NACA Chair Lani Wong delivered the opening remarks at the kick-off of NACA’s 2013 year-long Mentoring Program for young Asian-Americans in the Atlanta area.  Mentoring is not new to NACA as it initiated its first Mentorship Program for Asian-American college students in Georgia back in 2004 followed by a quarterly “Lunch and Learn” in 2005 in addition to a high school leadership program in 2006.  Other NACA Board members in attendance were Rengen Li and Li Zheng, together with NACA Advisors Jung Mar and Henry Yu.

The preparation of the 2013 Mentoring Program started in September 2012 under the leadership of Rengen Li, Li Zheng and Henry Yu, with full support of the NACA Board.  For this inaugural class, seven young Asian-American professionals in the Atlanta area have been matched with seven executives.  The mentees come with diverse professional backgrounds that include banking, legal, engineering, marketing, information technology, and accounting.  Mentors are equally diverse in their professional backgrounds and were chosen based on their commitment and diverse experiences in the U.S.

Gail Evans, a long-time supporter and friend of NACA and a nationally-recognized speaker, has studied the issues that face Asian and other minority leaders in the workplace.  A retired Executive Vice-President of CNN and author of “Play Like a Man, Win Like a Woman” and “She Wins You Win,” Gail Evans shared at the launch, professional development tips, leadership attributes, tidbits of knowledge and experiences relating to career advancement, as well as culturally sensitive issues.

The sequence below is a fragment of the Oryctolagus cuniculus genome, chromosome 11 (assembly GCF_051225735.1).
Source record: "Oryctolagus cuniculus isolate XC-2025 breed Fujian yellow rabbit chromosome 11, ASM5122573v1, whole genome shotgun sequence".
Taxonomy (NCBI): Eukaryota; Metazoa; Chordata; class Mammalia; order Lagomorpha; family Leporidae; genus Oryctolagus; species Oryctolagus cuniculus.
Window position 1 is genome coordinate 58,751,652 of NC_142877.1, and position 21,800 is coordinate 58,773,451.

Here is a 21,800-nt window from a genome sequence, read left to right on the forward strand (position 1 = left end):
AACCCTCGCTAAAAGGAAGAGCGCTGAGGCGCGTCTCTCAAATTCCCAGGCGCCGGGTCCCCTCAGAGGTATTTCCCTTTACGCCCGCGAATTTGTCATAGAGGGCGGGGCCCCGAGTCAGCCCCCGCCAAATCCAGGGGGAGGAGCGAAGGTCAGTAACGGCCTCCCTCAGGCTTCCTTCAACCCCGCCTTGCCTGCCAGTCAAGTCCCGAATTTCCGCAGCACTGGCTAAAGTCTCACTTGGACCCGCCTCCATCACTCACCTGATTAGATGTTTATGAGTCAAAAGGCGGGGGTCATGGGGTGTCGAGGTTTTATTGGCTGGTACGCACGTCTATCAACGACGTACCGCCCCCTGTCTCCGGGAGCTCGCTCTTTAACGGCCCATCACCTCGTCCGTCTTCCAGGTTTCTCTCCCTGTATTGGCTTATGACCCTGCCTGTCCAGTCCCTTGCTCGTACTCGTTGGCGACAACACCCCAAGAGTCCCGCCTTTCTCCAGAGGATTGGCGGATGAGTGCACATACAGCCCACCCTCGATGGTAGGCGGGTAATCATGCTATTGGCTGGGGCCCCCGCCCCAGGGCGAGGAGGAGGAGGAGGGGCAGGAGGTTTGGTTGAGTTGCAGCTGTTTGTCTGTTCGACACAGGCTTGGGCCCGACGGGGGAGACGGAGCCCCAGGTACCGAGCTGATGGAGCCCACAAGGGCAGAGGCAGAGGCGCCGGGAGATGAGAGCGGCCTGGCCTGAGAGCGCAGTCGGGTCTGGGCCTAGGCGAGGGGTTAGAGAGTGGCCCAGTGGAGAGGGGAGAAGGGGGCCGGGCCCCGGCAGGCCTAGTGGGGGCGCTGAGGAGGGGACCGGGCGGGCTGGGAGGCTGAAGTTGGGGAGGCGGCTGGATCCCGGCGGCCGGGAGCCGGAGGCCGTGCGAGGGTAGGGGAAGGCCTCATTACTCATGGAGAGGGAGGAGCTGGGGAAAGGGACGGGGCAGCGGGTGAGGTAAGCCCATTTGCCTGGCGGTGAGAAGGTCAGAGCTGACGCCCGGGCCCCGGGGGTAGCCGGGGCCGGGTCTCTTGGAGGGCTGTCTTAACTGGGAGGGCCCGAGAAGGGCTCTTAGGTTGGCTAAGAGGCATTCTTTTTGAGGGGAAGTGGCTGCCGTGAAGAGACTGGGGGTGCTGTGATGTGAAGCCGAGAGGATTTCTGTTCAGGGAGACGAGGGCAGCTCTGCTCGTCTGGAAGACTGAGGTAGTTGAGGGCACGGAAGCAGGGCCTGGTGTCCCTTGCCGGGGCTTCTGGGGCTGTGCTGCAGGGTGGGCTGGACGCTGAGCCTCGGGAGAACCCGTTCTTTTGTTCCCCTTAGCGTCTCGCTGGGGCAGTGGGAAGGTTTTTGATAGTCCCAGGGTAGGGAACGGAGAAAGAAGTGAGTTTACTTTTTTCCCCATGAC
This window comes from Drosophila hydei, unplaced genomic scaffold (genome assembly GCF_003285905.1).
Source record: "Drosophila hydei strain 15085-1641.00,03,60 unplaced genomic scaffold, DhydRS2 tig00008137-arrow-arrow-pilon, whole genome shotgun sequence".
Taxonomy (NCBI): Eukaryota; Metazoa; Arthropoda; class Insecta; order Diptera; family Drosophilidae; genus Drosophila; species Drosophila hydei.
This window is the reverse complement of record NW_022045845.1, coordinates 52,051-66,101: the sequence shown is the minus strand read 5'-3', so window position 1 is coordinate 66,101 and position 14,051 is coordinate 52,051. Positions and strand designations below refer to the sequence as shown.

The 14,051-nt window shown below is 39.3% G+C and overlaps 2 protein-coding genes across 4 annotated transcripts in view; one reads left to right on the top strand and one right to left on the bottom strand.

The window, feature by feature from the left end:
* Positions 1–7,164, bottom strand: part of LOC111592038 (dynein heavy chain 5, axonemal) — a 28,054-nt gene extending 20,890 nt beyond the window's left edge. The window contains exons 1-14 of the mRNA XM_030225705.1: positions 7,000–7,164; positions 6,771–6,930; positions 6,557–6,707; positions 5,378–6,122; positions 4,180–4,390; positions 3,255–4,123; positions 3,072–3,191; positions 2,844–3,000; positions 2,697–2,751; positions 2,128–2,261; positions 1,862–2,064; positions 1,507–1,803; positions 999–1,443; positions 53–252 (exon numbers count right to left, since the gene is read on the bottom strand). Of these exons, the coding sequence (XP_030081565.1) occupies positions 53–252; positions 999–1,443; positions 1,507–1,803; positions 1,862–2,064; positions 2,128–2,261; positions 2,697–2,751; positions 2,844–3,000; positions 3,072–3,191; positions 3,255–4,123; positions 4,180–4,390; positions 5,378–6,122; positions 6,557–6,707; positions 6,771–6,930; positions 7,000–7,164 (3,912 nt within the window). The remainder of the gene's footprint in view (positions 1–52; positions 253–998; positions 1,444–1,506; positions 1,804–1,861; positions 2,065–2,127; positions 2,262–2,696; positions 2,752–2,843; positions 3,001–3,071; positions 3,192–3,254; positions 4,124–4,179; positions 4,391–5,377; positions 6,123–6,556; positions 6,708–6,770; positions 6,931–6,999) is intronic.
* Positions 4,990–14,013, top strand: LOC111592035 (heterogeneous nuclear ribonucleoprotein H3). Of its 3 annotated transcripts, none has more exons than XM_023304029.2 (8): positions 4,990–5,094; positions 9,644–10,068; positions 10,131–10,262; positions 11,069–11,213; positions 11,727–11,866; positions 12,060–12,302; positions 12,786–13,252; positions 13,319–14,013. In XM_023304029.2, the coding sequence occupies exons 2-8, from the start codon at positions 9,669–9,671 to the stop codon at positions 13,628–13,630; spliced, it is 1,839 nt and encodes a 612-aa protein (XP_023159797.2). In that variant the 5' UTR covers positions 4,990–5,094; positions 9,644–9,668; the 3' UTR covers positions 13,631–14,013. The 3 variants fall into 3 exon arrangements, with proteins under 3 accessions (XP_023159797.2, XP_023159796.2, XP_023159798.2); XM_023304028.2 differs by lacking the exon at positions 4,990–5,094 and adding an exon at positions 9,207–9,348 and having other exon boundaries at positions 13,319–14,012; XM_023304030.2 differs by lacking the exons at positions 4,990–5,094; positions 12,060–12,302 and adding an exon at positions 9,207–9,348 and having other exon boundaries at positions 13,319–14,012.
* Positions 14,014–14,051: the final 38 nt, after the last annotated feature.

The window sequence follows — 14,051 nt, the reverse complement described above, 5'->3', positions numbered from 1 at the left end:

Dr. Marilyn Buckner, President of National Training System and a leadership development expert, reviewed the mentees’ leadership styles by utilizing the Hogan Personality Inventory system which breaks down various leadership styles such as being ambitious, inquisitive and team-focused. Dr. Bucker and the mentees explored the strengths and weaknesses of each mentee. Attendees learned that to be successful, individuals must be aware of their own strengths and weaknesses. By exhibiting a strength that is too strong, individuals can potentially derail their careers.  In addition, individuals can leverage other people’s strengths to make up for their own weaknesses.

Both the mentees and mentors were excited about the opportunity to grow and develop, and were anxious to start the first mentoring session that begins in just a few weeks.

Mentees and mentors also spent time getting acquainted with one another and shared valuable insights about the program. Highlights of the 2013 program include:

* Ten monthly one-on-one meetings between mentor and mentee with the first month to agree on a specific plan and goal.

* Each month the mentee and mentor will spend time on key issues facing corporate America

* 2-3 group sessions to include all mentors and mentees in order to review key issues by outside professionals.

By participating in this year-long program, mentees will have a better idea of how to prepare and address the following issues:

  1. Expanding social and business networks
  2. How to interact with their bosses and colleagues (i.e. conflict management)
  3. Improve leadership and soft skills
  4. Reduce stress and improve time management
  5. How to become an effective executive in a global business environment
  6. How to work effectively in a challenging and diverse work environment
  7. How to prepare for the next step in one’s professional career
  8. Have fun and expand their role in community service

NACA thanks the following corporate executives for their dedication and support in developing the nation’s next generation of Asian-American leaders by serving as mentors:

Tine Nguyen (GE)

Jenny Yao Harris (The Coca-Cola Company)

Willis Fan (The Coca-Cola Company)

Henry Yu (Fifth Third Bank)

David Halm (Project Success, Inc.)

Andrew Chang (UPS)

Brayton Li (ING)

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